, Researcher, Humphrey School of Public Affairs
The wide variety of safety initiatives, data collection efforts, research projects, and analyses conducted at the local, state, and national levels has made it difficult to aggregate and assemble transportation safety information in a way that is useful for policymakers and political leaders to make decisions. Policymakers must visualize and understand multifaceted data to see the overlap between behavioral and road engineering causes for crashes, capabilities to prevent and respond to crashes, and impacts (including costs) on community and public health systems. In order to address these needs, this project conducted a series of "best practices" case studies in states that have deployed decision-support information systems for informing safety policy. This project stemmed from a policy roundtable discussion in Washington, D.C. to identify critical information that state and national leaders and policymakers need to advance rural safety initiatives. Representatives of the U.S. Department of Transportation, Federal Highway Administration, and the American Association of State Highway and Transportation Officials participated. The group's goal was to further refine the behavioral, technology, and policy research themes introduced at the first CERS Summer Institute, held in Duluth, Minnesota, in 2006. These case studies delved into the specific needs and requirements that policy decision makers would like to see in an electronic performance "dashboard" system, including key safety performance measures, data and information types, and visual presentation formats, with the goal of creating a system to visualize and present safety data for safety decision makers.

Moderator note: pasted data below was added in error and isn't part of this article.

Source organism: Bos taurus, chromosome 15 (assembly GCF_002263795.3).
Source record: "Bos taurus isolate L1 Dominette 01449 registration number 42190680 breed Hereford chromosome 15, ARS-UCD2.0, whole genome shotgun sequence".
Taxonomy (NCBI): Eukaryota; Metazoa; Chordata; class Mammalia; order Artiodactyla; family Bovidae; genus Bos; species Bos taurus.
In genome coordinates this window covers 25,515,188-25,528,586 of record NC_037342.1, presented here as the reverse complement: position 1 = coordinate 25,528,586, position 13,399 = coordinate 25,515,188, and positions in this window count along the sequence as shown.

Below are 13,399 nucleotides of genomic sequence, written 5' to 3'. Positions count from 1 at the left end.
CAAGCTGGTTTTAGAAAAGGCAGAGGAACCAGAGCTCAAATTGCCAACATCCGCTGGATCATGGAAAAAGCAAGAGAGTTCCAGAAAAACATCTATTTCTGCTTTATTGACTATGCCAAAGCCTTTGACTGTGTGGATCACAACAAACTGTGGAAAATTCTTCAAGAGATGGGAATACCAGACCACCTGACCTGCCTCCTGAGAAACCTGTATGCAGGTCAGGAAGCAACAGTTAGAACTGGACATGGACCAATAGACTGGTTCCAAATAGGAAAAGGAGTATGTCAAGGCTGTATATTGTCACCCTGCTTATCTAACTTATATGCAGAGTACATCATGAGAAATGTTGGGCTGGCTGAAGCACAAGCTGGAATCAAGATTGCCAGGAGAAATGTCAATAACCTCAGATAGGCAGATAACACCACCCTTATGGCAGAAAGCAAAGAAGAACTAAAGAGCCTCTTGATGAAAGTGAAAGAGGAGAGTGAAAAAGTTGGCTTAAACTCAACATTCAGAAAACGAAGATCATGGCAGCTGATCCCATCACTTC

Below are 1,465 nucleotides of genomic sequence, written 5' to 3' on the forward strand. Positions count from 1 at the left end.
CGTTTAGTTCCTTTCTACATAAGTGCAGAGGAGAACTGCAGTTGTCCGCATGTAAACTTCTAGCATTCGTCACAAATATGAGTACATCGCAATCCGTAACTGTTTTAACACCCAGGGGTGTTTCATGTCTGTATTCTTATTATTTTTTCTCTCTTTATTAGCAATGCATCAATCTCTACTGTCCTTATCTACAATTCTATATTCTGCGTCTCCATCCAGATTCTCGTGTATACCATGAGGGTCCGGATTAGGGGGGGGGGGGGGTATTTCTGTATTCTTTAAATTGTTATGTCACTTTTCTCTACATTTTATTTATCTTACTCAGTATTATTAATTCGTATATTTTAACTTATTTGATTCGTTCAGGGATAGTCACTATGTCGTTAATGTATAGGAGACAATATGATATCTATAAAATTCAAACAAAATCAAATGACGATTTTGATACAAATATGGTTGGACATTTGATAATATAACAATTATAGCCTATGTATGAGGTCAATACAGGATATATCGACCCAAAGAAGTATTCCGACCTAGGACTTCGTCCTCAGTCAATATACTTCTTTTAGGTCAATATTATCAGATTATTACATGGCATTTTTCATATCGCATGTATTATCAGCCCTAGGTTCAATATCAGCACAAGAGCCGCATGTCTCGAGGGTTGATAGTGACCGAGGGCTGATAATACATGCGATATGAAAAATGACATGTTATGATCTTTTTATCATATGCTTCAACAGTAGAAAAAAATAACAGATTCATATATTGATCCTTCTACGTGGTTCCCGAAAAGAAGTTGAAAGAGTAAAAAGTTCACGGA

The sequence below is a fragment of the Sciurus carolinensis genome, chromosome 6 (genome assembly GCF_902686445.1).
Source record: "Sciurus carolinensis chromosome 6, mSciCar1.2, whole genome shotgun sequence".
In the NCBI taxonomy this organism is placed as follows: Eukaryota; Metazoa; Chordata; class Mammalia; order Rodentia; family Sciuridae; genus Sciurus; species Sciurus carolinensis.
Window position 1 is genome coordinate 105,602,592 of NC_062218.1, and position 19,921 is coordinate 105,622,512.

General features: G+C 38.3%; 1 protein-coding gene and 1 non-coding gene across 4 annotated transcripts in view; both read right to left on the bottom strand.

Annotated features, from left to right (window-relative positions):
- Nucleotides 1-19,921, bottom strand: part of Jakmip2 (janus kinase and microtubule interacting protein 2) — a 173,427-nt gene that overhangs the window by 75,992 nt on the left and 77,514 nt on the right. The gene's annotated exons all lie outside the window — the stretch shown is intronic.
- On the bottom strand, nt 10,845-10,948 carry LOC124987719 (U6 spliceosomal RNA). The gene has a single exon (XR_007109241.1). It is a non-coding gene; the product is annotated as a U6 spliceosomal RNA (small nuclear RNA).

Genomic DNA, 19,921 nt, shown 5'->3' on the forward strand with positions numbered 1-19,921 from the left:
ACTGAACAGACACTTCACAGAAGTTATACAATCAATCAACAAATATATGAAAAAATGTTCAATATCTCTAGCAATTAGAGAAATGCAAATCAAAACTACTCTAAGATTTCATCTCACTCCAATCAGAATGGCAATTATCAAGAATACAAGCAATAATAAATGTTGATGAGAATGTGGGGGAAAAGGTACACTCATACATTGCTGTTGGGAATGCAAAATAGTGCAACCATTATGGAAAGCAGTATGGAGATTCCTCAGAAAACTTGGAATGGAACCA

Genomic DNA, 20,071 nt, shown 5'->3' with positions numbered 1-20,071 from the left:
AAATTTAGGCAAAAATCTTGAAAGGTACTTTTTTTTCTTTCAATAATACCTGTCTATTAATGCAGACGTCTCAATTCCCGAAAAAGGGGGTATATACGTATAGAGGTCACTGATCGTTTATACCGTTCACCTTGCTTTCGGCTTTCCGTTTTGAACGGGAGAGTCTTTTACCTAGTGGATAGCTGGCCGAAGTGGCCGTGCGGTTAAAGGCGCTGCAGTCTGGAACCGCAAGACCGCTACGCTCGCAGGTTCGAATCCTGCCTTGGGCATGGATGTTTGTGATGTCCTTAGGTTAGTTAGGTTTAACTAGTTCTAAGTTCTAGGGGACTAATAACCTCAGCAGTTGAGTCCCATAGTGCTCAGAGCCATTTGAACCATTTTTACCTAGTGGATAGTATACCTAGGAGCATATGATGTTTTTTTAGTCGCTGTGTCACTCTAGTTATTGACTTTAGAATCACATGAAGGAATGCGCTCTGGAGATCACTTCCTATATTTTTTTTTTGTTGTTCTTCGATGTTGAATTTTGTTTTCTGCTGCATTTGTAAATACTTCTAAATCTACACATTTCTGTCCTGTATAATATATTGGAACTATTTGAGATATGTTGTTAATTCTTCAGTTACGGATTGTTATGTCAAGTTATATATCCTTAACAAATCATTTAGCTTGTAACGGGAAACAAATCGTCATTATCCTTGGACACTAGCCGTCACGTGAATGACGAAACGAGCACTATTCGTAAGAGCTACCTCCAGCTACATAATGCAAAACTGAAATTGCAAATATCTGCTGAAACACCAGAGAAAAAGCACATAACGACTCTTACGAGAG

- Project number: 2007114
- Start date: 09/2006
- Project status: Completed
- Research area: Transportation Safety and Traffic Flow